All the best,
Glenn B

This Frog Photo Stinks...

...and while you might think I mean because the picture is not that great in quality, you would be wrong. Maybe I should say it this way - the frog in the picture stinks. This frog probably picked up a bad odor by way of being an opportunist and hopping on the first thing that floated by it.

Once again, the photo was submitted by Deb H for use on the blog. Photo source: Thanks Deb.

All the best,
Glenn B

Sunday, July 14, 2013

The Golden Toad

Deb H sent me the accompanying photo for publication in the blog. I was pretty intrigued after seeing it because I had never before seen a toad that looked like it. I figured it may have been a photoshop type job. After some searching around on the Internet, I found what was pretty much the same photograph (the one here is cropped somewhat from the other). It was labeled as a Golden Toad. I had seen golden toads, at least their pics, before and this one's coloration did not look like any I had ever seen previously. It may indeed be a photo of a golden toad but my guess would be one in which the colors have been enhanced. If those are the natural colors of the particular toad in the photo all I can say is WOW!

A little info on the Golden Toad (Bufo periglenes): Sadly, it may be extinct and it has been listed as such. According to a Wikipedia article on them, the last individual of the species was last seen in 1989 in their native Monteverde Region of Costa Rica. Their decline is believed to possibly have been due to spread of the chytrid fungus. My guess is there were no breeding captive populations due to such restrictions as those of CITES. Too bad, it may not have gone extinct had it been widely available in the herp trade. Of course, there is always hope that there are still wild populations of it that have remained undiscovered.

All the best,
Glenn B

Monday, July 1, 2013

Addition of a Bearded Dragon Is Headed Toward Multiplication

Got an email a couple of days ago, forwarded to me from a couple of friends, who like me are Long Island Herpetological Society  members. Seems that someone was looking to adopt out a male bearded dragon. Seems I was thought of as a likely candidate to accept it since I already have two females and kind of have been looking for a male to join them. I knew where I could buy one or three adult males but I figured why bother with one for sale and why pay the expense when I knew that sooner or later one would wind up showing up, needing a home, and being offered for free. As it was, I also was not looking to hurry up the inevitable events that would result by adding a male to the enclosure with two females already in it.

I contacted the lady about the male bearded dragon yesterday and arranged to pick it up today. When I got there today, the woman recognized me immediately and I thought she kind of looked familiar. As it turned out, I had already met the lady and her family; they had come to visit the LIHS exhibit at Reptile & Amphibian Appreciation Day at the Cold Spring Harbor Fish Hatchery & Aquarium on June 1. When they were there, they had paid a lot of attention to my bearded dragons that I had on display. Her husband and daughter were home (son was at day camp) and we had a nice talk. Then I left with Seamus or Shamus - I hope I remember the name right.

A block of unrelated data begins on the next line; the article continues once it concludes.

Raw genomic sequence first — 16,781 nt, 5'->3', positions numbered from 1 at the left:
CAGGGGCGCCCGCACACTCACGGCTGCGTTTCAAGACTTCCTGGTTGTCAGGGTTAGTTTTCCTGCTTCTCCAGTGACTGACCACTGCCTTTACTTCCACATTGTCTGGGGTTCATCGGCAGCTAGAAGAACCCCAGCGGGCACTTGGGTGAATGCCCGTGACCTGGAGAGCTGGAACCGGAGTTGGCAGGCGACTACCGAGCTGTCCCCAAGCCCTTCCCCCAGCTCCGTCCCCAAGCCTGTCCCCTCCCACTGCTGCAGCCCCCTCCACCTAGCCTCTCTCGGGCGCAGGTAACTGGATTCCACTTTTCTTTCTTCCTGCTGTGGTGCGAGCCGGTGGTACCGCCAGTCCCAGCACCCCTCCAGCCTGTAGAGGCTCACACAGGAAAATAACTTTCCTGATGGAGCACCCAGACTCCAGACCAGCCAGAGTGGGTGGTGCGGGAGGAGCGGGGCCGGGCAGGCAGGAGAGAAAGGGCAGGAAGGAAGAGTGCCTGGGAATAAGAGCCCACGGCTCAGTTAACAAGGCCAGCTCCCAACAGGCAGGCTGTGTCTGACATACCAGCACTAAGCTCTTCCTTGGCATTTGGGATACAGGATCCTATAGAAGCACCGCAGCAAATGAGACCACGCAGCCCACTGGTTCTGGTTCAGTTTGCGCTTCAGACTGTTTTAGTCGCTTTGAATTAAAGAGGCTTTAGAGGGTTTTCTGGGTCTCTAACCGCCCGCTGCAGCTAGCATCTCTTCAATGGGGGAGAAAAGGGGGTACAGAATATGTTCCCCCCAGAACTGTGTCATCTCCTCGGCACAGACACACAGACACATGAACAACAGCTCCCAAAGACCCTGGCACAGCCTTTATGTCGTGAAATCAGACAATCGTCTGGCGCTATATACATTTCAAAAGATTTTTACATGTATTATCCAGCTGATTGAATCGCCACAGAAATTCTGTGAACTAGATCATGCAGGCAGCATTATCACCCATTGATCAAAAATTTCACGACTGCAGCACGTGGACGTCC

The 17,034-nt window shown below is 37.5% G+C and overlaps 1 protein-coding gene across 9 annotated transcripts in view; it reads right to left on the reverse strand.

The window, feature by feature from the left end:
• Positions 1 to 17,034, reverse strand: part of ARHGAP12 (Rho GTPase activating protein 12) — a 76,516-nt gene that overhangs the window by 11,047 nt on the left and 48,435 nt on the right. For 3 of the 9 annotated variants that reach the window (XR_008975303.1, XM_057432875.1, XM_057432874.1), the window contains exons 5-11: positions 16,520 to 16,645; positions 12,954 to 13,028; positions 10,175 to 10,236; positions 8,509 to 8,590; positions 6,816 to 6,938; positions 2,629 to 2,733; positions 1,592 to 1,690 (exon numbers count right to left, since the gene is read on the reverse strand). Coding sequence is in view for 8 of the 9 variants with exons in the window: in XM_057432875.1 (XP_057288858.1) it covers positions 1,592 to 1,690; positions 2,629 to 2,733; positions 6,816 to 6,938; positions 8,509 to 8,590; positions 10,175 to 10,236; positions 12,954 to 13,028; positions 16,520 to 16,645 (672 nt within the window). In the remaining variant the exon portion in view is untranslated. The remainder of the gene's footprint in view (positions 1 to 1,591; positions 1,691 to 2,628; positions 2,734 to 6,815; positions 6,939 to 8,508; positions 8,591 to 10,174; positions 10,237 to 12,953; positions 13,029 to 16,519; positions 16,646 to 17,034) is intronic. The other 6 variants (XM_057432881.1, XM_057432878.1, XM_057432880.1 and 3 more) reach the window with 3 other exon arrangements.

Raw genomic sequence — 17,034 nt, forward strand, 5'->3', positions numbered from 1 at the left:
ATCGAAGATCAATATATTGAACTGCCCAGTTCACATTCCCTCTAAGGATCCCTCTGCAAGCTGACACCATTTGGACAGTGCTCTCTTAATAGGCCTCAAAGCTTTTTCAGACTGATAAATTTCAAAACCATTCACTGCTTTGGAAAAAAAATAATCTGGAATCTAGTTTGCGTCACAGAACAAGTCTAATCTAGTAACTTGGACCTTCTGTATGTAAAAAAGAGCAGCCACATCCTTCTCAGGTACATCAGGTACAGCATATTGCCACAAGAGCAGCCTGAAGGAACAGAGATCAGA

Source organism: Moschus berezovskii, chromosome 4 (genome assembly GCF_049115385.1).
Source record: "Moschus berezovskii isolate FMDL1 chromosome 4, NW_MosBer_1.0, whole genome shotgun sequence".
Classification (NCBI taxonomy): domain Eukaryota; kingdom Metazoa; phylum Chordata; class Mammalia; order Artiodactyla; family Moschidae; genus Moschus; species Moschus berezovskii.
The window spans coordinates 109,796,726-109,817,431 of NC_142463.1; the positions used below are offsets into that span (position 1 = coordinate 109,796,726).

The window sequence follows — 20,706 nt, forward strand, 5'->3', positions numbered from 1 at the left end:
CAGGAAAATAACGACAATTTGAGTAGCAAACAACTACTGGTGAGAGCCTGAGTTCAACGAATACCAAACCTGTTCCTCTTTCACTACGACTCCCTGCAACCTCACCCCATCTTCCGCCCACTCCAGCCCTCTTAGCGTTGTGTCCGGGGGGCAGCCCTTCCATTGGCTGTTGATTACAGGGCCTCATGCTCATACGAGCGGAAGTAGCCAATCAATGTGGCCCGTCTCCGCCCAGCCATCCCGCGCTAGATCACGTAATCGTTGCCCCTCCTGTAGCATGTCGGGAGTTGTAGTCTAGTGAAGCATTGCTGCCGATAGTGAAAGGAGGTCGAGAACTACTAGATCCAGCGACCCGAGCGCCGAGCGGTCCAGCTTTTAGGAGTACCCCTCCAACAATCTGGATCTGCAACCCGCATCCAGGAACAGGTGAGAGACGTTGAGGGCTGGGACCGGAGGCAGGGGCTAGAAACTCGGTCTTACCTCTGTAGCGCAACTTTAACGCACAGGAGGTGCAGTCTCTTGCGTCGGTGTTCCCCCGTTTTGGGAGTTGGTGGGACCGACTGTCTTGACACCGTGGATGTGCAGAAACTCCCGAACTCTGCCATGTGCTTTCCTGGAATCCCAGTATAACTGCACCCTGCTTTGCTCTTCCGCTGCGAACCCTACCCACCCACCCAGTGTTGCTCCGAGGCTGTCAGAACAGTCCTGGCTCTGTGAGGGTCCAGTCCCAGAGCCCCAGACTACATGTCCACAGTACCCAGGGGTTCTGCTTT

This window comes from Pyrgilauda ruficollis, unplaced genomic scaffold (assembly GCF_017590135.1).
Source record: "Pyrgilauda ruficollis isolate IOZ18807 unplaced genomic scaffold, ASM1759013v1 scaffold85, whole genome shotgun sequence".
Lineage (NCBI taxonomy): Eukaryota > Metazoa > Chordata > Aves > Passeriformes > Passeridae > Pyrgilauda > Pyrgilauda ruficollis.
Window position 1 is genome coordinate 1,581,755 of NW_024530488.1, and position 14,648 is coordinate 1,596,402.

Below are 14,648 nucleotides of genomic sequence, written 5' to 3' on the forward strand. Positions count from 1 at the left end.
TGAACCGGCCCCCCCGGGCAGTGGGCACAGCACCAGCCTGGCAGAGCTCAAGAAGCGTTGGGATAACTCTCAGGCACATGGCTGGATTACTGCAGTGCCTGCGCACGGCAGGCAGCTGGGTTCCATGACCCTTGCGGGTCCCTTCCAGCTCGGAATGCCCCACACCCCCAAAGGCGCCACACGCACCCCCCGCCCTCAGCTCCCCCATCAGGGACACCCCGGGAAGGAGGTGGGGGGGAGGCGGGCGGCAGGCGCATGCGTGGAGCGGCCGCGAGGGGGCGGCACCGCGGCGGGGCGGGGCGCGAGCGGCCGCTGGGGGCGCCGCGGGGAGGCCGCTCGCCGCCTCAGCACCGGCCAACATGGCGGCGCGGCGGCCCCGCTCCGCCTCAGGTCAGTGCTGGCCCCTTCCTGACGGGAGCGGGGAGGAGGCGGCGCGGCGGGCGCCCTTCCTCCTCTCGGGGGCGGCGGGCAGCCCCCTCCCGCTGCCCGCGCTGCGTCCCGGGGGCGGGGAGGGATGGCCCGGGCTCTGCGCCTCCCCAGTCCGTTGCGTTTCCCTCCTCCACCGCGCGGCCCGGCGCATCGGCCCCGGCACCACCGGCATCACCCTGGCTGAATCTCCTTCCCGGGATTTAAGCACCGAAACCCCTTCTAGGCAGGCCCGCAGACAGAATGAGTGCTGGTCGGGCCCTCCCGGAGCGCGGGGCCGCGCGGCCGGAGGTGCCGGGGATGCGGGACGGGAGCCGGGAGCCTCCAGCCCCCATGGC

Once at home, I put him into the tank with the two females and all I could think was that they are going to need a bigger enclosure for the three of them. No problem, I have one on hand that is big enough for them all. I decided that it would be best to keep them all fairly calm until they were used to one another and I figured feeding them would do the trick. I gave them a good amount of Blaptica dubia but only the females ate. For some reason, maybe because he was in a new home, or maybe something else, Seamus did not even look at those delectable six legged, inch and a half long, roaches. It certainly was not because he was ill or anything like that. He was obviously well kept by the people who gave him to me regardless of him missing a couple of inches of his tail (an injury that was preexisting relative to them getting him).

Anyway, all three remained calm in the BD tank. They all sat around taking turns under the heat lamps. Every now and again one would move and another would take its choice place under one of the bulbs. It went on like that for hours, I got him at about 1100, had him in the tank by 1230 or so, and nothing changed much until just a few minutes ago, at about ten after 7. That's when I noticed the male bobbing his head while displaying his beard and that was coal black and spread as wide as he could spread it. It wasn't long after that display that he did one of the inevitable things. He mounted one of the females and mated with her. She did not object. Now another seemingly inevitable event is almost sure to take place. In about 4 to 6 weeks, as I understand it - if the mating was successful - another inevitable will take place - she will lay eggs. Time will tell if the mating was successful. Of course, him having done it once does not mean it will end there. He will likely continue to mate with both females as long as they are together and so long as the gals do not rebuff his advances.

The reason I was in no great hurry to get my females a male was because of the inevitable breeding and all that comes it. The first time I bred bearded dragons, my female laid 26 eggs. I think almost all of them hatched and maybe it actually was all of them. Anyway, a lot of them hatched out. That meant I had to take care of and feed a lot of babies. I have two adult females now and if both lay that many eggs each, I will likely wind up with a lot of babies. Then what? I sure don't want to have the expense or pain in the butt of feeding them for any amount of time. Thus, I will have to try to get rid of them without giving them away. (I may give some away though.) That could mean trading them or selling them. My guess is that I could easily get about $20 apiece for them, if not more. If any hatch out and have desirable coloring hey will go for more. Even if drab and regular, and if the market is slow, I think I will be able to get at least $15 apiece and they would sell quickly at the lower price. It would be a decent chunk of change to help foster my hobby. Of course, if I really get lucky, I will find someone willing to take the whole lot of them and trade me something that tickles my fancy - like ammo. Of course, I am not counting my baby lizards before they hatch, I'm just pointing out possibilities and potentialities.

All the best,
Glenn B